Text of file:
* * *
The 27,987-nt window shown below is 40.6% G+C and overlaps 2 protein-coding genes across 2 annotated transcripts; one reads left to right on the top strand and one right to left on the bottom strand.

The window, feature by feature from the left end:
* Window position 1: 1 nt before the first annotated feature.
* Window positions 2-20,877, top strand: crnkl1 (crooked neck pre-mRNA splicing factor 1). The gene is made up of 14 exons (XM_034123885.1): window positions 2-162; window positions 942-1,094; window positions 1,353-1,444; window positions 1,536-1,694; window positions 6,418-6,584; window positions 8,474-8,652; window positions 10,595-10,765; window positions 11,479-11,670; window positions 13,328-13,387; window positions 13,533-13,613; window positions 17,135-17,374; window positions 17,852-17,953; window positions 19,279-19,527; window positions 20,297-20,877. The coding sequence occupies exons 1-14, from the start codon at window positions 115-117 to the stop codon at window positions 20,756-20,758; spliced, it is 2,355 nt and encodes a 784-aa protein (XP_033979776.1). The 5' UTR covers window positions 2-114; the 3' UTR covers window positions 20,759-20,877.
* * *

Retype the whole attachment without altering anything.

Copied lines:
The 27,987-nt window shown below is 40.6% G+C and overlaps 2 protein-coding genes across 2 annotated transcripts; one reads left to right on the top strand and one right to left on the bottom strand.

The window, feature by feature from the left end:
* Window position 1: 1 nt before the first annotated feature.
* Window positions 2-20,877, top strand: crnkl1 (crooked neck pre-mRNA splicing factor 1). The gene is made up of 14 exons (XM_034123885.1): window positions 2-162; window positions 942-1,094; window positions 1,353-1,444; window positions 1,536-1,694; window positions 6,418-6,584; window positions 8,474-8,652; window positions 10,595-10,765; window positions 11,479-11,670; window positions 13,328-13,387; window positions 13,533-13,613; window positions 17,135-17,374; window positions 17,852-17,953; window positions 19,279-19,527; window positions 20,297-20,877. The coding sequence occupies exons 1-14, from the start codon at window positions 115-117 to the stop codon at window positions 20,756-20,758; spliced, it is 2,355 nt and encodes a 784-aa protein (XP_033979776.1). The 5' UTR covers window positions 2-114; the 3' UTR covers window positions 20,759-20,877.